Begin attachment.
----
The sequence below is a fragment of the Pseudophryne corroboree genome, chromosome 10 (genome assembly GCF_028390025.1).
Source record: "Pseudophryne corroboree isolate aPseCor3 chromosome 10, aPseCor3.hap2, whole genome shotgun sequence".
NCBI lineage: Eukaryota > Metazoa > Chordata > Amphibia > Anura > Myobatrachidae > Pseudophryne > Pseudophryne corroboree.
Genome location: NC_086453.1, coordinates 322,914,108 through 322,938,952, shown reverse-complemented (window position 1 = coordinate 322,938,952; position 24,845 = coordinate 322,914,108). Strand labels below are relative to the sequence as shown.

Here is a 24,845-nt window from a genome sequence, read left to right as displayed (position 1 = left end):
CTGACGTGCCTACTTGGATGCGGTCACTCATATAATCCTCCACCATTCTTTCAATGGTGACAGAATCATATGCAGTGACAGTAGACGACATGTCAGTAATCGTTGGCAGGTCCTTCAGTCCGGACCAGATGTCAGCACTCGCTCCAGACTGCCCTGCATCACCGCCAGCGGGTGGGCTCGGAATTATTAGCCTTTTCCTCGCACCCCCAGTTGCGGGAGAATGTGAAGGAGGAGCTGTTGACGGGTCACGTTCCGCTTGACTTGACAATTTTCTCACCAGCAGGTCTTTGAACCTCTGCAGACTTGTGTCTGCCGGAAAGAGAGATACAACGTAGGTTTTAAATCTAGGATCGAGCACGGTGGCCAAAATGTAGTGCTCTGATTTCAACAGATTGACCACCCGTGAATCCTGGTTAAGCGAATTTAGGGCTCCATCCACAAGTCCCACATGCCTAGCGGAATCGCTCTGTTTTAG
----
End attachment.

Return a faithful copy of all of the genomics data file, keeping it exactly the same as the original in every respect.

The sequence below is a fragment of the Pseudophryne corroboree genome, chromosome 10 (genome assembly GCF_028390025.1).
Source record: "Pseudophryne corroboree isolate aPseCor3 chromosome 10, aPseCor3.hap2, whole genome shotgun sequence".
NCBI lineage: Eukaryota > Metazoa > Chordata > Amphibia > Anura > Myobatrachidae > Pseudophryne > Pseudophryne corroboree.
Genome location: NC_086453.1, coordinates 322,914,108 through 322,938,952, shown reverse-complemented (window position 1 = coordinate 322,938,952; position 24,845 = coordinate 322,914,108). Strand labels below are relative to the sequence as shown.

Here is a 24,845-nt window from a genome sequence, read left to right as displayed (position 1 = left end):
CTGACGTGCCTACTTGGATGCGGTCACTCATATAATCCTCCACCATTCTTTCAATGGTGACAGAATCATATGCAGTGACAGTAGACGACATGTCAGTAATCGTTGGCAGGTCCTTCAGTCCGGACCAGATGTCAGCACTCGCTCCAGACTGCCCTGCATCACCGCCAGCGGGTGGGCTCGGAATTATTAGCCTTTTCCTCGCACCCCCAGTTGCGGGAGAATGTGAAGGAGGAGCTGTTGACGGGTCACGTTCCGCTTGACTTGACAATTTTCTCACCAGCAGGTCTTTGAACCTCTGCAGACTTGTGTCTGCCGGAAAGAGAGATACAACGTAGGTTTTAAATCTAGGATCGAGCACGGTGGCCAAAATGTAGTGCTCTGATTTCAACAGATTGACCACCCGTGAATCCTGGTTAAGCGAATTTAGGGCTCCATCCACAAGTCCCACATGCCTAGCGGAATCGCTCTGTTTTAG